The God Who Suffers

When we think of God, we usually consider that fact that He is righteous, holy, loving, and good. But here is something else to consider about God: He is the God who has suffered.

We don’t tend to think that a perfect Creator would experience such a human trait as human pain and suffering. After all, why would you suffer if you did not have to?

But God has suffered,and that more deeply than any of us could ever imagine.

In his book The Cross of Christ, John Stott said, “Our God is a suffering God.” And I think he is right.

Listen to Isaiah’s description of what Jesus (who was God) went through at Calvary:

“He is despised and rejected by men, a Man of sorrows and acquainted with grief . . . Surely he has borne our griefs and carried our sorrows; yet we esteemed him stricken, smitten by God, and afflicted. But He was wounded for our transgressions, He was crushed for our iniquities; the chastisement for our peace was upon Him, the chastisement for our peace was upon Him, and by His stripes we are healed.” (Isaiah 53:3-5 NKJV)

“A man of suffering.” That was Jesus.

But why did God suffer?

Because He loved and loves.  That means He also enters into our suffering as well.

Hebrews 2:17-18 tells us:

”Therefore, it was necessary for him to be made in every respect like us, his brothers and sisters, so that he could be our merciful and faithful High Priest before God. Then He could offer a sacrifice that would take away the sins of the people. Since he himself has gone through suffering and temptation, he is able to help us when we are being tempted” (NLT).

You are not alone in your suffering today. Jesus has been there and walked in your shoes and He is here for you right now.

Call out to Him.

This Sunday at Harvest

I will deal with this idea and more in a message I will be giving this Sunday morning at Harvest. The message is titled “Why Did Jesus Have to Suffer and Die?”

This is part of our new series, Essentials: What Every Christian Needs to Know. I hope you can come and join us, or tune in and watch online. It will also be broadcast live in Southern California at 9:45 a.M. on KWVE (107.9 FM).

Links to other resources

You may want to check out our long-form devotion for this weekend here. Also, here is my weekly column for WorldNetDaily.

6 thoughts on “The God Who Suffers”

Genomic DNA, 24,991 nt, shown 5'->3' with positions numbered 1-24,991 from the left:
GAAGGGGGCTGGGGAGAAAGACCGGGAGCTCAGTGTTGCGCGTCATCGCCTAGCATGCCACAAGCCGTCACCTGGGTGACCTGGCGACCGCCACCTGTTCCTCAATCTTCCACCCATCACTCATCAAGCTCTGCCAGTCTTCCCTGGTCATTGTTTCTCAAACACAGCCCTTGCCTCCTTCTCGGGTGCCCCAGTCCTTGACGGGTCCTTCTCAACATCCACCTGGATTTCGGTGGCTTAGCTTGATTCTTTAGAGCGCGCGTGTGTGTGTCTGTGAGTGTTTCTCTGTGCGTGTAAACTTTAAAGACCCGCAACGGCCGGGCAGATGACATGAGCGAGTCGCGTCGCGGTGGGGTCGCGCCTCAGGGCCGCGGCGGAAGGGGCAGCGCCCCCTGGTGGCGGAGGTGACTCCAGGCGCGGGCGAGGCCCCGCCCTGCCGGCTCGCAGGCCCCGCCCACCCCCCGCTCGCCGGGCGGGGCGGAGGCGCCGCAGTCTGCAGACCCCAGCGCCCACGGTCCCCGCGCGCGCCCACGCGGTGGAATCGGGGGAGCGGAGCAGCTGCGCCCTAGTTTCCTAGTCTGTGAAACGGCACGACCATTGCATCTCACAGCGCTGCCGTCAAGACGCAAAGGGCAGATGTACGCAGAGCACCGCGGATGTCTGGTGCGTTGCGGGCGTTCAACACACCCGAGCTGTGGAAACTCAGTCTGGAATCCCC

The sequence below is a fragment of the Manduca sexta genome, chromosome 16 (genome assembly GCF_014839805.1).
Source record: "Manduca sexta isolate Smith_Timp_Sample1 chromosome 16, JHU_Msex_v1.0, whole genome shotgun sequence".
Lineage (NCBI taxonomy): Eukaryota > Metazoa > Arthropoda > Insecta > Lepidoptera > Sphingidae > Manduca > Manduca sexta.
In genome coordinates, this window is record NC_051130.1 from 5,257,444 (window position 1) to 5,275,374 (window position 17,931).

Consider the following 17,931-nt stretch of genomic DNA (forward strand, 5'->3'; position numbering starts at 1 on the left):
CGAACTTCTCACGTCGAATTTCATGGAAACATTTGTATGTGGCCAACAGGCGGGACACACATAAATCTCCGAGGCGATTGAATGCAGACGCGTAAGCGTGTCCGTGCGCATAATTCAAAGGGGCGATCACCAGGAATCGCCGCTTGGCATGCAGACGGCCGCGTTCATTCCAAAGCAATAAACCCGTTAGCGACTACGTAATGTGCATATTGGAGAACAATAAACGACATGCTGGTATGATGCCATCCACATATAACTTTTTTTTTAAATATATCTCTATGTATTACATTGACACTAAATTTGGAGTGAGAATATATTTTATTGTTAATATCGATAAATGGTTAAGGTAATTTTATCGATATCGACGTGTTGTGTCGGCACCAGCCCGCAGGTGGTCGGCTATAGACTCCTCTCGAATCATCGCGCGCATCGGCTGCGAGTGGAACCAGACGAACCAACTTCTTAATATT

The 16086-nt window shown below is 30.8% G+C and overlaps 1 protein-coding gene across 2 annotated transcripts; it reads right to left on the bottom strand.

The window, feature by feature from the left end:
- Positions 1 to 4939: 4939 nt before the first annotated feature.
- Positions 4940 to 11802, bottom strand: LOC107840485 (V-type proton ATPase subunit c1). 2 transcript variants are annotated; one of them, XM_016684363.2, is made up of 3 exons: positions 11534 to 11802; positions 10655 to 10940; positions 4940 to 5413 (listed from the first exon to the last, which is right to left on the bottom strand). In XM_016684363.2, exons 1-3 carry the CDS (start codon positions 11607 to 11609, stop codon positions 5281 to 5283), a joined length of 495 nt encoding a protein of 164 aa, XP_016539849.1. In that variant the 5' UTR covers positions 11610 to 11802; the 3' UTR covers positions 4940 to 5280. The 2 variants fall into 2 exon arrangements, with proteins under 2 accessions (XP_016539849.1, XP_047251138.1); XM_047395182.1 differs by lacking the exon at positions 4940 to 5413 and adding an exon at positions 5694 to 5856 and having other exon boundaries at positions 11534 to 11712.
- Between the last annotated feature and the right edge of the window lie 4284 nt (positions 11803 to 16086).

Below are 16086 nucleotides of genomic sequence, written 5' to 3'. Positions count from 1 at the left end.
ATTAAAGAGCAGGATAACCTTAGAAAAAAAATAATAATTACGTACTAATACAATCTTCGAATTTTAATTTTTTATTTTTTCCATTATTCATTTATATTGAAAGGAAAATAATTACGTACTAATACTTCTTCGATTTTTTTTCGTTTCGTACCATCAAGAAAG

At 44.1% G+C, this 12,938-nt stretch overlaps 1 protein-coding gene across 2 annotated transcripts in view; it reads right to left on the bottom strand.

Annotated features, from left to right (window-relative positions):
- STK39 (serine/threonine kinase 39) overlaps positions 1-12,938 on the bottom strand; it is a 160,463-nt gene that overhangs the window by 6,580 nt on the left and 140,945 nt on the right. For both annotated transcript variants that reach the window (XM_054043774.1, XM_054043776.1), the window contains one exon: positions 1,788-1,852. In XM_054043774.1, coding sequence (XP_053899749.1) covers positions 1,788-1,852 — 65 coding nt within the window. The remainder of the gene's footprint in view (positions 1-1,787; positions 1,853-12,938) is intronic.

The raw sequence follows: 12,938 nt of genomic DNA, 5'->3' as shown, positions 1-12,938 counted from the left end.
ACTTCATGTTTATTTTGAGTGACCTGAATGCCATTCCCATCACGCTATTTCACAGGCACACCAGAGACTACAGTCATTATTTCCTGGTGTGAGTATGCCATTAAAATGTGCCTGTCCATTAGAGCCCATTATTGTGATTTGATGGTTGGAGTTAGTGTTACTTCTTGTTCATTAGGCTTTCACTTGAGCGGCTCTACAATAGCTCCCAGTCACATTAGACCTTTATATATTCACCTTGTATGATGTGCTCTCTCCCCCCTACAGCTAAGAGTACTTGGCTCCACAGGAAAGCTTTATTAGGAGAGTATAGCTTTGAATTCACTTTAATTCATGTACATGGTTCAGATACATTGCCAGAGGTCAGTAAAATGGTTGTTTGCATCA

1. Linda says:


    I know you have had trials that a lot of us parents are going through right now, meaning with your kids. I heard your son’s testimony about doing drugs. What can we do as parents to stand in the gap for our kids who are going the way of the world? I know there’s a throne room of mercy. What other wisdom? From a Christian who wants to be that difference in a darkened world.

  2. Blanca says:

    Dear Pastor Greg,

    May the Lord give you the peace and love you need to continue writing your story here on earth until we are present with the Lord in heaven. I have 4 beautiful children and just the thought of losing one breaks my heart, but then, as you say, we have the promises of the Lord that makes us pick up the pieces and continue on with the journey of life. I just want to thank Christ for putting such strong and encouraging words through you. May you continue your service for Him, inspiring us on the way. God Bless you and your family.

  3. Debbie says:

    Pastor Greg,
    Thank you for reminding us of how much God loves us. And through our sufferings, a harvest of blessings will come . . . for eternity.

  4. Teri says:

    Awesome message this morning! My neighbor came this morning and made a re-commitment to the Lord~ Praise God! I especially liked the part about the cat wigs (funny stuff). I love to see that you’re very human as well. God Bless you and your family! Teri

  5. Christine says:

    Thanks for this, Greg, especially today.

  6. Cathy says:

    You’re giving us solid teaching, born out of personal experience, that will help us be strong Christians. This kind of teaching shows us how to live now in this day of wickedness and rapid cultural decline, and it prepares us to face the troubling uncertainties of the future with faith. I’ve listened to you teach for 35 years, and lately it is better than ever! Praise God!

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